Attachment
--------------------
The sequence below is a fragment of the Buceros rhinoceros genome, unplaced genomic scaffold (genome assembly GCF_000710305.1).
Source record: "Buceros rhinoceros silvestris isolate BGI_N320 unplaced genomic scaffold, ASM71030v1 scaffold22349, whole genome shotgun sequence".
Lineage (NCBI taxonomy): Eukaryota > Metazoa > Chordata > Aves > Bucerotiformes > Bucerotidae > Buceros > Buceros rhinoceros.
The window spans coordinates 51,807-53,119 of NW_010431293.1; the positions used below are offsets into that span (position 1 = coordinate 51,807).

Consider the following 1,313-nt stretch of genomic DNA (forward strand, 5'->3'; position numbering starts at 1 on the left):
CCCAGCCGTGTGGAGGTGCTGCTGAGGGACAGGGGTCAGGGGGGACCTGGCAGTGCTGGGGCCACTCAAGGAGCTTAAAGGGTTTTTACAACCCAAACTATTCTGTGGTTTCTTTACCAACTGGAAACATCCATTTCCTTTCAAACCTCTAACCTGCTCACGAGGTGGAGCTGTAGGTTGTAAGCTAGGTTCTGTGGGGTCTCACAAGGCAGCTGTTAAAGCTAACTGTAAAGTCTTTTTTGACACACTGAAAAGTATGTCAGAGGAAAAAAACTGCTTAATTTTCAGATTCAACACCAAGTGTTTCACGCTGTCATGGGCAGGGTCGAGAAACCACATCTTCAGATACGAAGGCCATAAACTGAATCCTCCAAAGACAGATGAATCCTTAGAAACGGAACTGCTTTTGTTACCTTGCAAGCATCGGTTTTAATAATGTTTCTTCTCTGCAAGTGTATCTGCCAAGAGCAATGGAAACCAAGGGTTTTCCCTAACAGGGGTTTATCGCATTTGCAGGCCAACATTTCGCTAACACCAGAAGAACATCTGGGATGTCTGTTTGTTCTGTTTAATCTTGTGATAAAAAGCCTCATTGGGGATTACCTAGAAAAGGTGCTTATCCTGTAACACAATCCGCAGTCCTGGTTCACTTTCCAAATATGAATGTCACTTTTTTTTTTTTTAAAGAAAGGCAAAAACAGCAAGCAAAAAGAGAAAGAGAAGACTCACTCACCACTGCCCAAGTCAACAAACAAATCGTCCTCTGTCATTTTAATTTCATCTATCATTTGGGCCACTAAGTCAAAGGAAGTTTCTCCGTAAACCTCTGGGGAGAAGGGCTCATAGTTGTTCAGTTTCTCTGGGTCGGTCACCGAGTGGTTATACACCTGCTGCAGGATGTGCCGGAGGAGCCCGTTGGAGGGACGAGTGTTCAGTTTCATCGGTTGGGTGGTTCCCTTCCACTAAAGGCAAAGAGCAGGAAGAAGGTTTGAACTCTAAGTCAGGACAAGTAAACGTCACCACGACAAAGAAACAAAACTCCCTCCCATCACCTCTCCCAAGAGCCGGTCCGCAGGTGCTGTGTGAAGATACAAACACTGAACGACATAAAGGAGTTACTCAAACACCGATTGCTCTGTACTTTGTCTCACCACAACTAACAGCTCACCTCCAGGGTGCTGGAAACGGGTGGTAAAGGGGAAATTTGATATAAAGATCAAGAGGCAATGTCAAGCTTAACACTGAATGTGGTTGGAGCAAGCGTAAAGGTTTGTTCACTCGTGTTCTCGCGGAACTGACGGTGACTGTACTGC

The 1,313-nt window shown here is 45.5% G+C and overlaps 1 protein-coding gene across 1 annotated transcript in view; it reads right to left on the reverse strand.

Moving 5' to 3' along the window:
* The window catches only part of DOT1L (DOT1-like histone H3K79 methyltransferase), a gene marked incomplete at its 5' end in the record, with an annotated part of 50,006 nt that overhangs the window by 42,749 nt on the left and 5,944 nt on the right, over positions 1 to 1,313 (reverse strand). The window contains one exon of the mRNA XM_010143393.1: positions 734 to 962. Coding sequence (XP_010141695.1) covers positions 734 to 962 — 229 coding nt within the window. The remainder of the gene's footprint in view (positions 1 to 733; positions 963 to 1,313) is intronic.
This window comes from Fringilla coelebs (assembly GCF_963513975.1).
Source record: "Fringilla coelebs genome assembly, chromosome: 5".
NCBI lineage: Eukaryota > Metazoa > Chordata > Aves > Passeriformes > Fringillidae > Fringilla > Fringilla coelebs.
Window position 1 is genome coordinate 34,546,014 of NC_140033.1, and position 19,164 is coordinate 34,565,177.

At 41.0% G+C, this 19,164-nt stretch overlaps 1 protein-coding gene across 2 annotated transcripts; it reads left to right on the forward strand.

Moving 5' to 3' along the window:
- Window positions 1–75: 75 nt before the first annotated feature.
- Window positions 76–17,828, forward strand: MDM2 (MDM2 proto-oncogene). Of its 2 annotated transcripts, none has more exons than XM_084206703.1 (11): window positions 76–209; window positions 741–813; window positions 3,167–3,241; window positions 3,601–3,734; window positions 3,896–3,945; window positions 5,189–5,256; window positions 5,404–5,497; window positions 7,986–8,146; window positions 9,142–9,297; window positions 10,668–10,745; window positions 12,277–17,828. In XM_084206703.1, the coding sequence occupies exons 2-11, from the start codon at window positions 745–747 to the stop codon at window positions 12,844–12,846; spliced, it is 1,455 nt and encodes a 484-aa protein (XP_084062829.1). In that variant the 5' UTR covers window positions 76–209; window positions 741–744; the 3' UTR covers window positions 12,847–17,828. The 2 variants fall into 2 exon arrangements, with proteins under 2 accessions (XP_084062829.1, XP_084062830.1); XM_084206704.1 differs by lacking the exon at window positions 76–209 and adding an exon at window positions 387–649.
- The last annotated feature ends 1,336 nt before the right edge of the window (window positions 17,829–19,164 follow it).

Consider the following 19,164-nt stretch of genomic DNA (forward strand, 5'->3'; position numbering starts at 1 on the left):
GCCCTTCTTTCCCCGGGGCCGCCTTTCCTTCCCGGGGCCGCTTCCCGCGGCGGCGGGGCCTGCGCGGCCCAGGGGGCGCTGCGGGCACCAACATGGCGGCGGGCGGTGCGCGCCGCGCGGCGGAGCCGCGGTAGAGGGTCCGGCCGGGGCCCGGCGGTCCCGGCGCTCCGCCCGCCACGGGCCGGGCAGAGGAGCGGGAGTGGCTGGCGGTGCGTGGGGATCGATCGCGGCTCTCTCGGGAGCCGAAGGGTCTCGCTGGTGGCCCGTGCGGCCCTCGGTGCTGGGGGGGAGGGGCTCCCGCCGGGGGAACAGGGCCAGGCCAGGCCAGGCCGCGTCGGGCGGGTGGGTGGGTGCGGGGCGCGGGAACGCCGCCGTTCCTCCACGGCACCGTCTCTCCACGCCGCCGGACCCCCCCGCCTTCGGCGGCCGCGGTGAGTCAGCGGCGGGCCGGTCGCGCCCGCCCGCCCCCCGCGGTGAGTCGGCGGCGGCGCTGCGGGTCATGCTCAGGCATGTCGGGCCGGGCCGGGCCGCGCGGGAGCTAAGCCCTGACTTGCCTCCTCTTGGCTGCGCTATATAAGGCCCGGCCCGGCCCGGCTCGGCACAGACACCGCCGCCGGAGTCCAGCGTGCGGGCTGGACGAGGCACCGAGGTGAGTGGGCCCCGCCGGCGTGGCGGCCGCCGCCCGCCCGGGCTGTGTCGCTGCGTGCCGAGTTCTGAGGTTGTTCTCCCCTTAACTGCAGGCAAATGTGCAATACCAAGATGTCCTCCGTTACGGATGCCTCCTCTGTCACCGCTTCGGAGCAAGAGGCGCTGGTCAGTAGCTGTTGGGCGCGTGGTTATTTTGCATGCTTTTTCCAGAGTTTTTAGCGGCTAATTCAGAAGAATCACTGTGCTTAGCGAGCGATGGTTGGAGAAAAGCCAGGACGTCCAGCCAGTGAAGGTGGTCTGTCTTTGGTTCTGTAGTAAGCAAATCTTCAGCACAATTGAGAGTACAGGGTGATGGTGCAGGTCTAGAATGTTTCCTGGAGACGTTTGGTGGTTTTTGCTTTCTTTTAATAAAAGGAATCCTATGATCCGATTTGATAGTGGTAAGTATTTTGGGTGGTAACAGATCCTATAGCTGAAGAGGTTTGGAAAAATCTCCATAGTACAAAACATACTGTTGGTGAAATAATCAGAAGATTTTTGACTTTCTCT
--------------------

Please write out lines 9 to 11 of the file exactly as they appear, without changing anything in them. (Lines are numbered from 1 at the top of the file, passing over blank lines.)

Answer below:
* The window catches only part of DOT1L (DOT1-like histone H3K79 methyltransferase), a gene marked incomplete at its 5' end in the record, with an annotated part of 50,006 nt that overhangs the window by 42,749 nt on the left and 5,944 nt on the right, over positions 1 to 1,313 (reverse strand). The window contains one exon of the mRNA XM_010143393.1: positions 734 to 962. Coding sequence (XP_010141695.1) covers positions 734 to 962 — 229 coding nt within the window. The remainder of the gene's footprint in view (positions 1 to 733; positions 963 to 1,313) is intronic.
This window comes from Fringilla coelebs (assembly GCF_963513975.1).
Source record: "Fringilla coelebs genome assembly, chromosome: 5".